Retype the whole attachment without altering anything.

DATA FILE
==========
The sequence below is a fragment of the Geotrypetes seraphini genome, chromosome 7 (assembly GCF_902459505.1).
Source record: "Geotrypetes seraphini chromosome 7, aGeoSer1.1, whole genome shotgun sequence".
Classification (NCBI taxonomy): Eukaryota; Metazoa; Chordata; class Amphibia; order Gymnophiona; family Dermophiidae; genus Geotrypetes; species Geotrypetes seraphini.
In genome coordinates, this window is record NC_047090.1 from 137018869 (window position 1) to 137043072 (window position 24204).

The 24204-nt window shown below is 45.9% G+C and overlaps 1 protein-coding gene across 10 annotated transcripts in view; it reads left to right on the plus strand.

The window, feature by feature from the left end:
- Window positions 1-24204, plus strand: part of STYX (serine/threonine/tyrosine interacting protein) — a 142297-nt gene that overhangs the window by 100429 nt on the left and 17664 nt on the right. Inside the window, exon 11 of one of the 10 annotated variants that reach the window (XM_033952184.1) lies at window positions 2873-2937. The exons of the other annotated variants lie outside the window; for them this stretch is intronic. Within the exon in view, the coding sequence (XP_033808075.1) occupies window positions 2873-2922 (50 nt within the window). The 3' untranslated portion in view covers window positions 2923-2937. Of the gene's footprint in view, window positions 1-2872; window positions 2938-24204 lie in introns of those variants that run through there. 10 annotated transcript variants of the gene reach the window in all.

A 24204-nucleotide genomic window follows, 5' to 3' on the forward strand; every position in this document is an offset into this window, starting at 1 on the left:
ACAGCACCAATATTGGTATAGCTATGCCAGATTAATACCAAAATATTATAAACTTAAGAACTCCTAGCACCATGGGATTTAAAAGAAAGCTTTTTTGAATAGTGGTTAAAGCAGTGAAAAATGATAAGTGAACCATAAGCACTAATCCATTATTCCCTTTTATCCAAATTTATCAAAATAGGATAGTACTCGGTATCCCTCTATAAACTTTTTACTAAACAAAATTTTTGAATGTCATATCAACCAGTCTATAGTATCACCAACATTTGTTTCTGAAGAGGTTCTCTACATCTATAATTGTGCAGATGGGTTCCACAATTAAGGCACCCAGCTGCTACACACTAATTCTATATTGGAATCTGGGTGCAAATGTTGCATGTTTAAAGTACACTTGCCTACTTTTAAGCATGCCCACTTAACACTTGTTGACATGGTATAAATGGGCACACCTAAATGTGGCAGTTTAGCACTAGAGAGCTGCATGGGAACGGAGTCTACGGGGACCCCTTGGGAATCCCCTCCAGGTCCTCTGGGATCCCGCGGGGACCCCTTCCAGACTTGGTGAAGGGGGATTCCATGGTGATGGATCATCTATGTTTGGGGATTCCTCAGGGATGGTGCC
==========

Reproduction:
The sequence below is a fragment of the Geotrypetes seraphini genome, chromosome 7 (assembly GCF_902459505.1).
Source record: "Geotrypetes seraphini chromosome 7, aGeoSer1.1, whole genome shotgun sequence".
Classification (NCBI taxonomy): Eukaryota; Metazoa; Chordata; class Amphibia; order Gymnophiona; family Dermophiidae; genus Geotrypetes; species Geotrypetes seraphini.
In genome coordinates, this window is record NC_047090.1 from 137018869 (window position 1) to 137043072 (window position 24204).

The 24204-nt window shown below is 45.9% G+C and overlaps 1 protein-coding gene across 10 annotated transcripts in view; it reads left to right on the plus strand.

The window, feature by feature from the left end:
- Window positions 1-24204, plus strand: part of STYX (serine/threonine/tyrosine interacting protein) — a 142297-nt gene that overhangs the window by 100429 nt on the left and 17664 nt on the right. Inside the window, exon 11 of one of the 10 annotated variants that reach the window (XM_033952184.1) lies at window positions 2873-2937. The exons of the other annotated variants lie outside the window; for them this stretch is intronic. Within the exon in view, the coding sequence (XP_033808075.1) occupies window positions 2873-2922 (50 nt within the window). The 3' untranslated portion in view covers window positions 2923-2937. Of the gene's footprint in view, window positions 1-2872; window positions 2938-24204 lie in introns of those variants that run through there. 10 annotated transcript variants of the gene reach the window in all.

A 24204-nucleotide genomic window follows, 5' to 3' on the forward strand; every position in this document is an offset into this window, starting at 1 on the left:
ACAGCACCAATATTGGTATAGCTATGCCAGATTAATACCAAAATATTATAAACTTAAGAACTCCTAGCACCATGGGATTTAAAAGAAAGCTTTTTTGAATAGTGGTTAAAGCAGTGAAAAATGATAAGTGAACCATAAGCACTAATCCATTATTCCCTTTTATCCAAATTTATCAAAATAGGATAGTACTCGGTATCCCTCTATAAACTTTTTACTAAACAAAATTTTTGAATGTCATATCAACCAGTCTATAGTATCACCAACATTTGTTTCTGAAGAGGTTCTCTACATCTATAATTGTGCAGATGGGTTCCACAATTAAGGCACCCAGCTGCTACACACTAATTCTATATTGGAATCTGGGTGCAAATGTTGCATGTTTAAAGTACACTTGCCTACTTTTAAGCATGCCCACTTAACACTTGTTGACATGGTATAAATGGGCACACCTAAATGTGGCAGTTTAGCACTAGAGAGCTGCATGGGAACGGAGTCTACGGGGACCCCTTGGGAATCCCCTCCAGGTCCTCTGGGATCCCGCGGGGACCCCTTCCAGACTTGGTGAAGGGGGATTCCATGGTGATGGATCATCTATGTTTGGGGATTCCTCAGGGATGGTGCC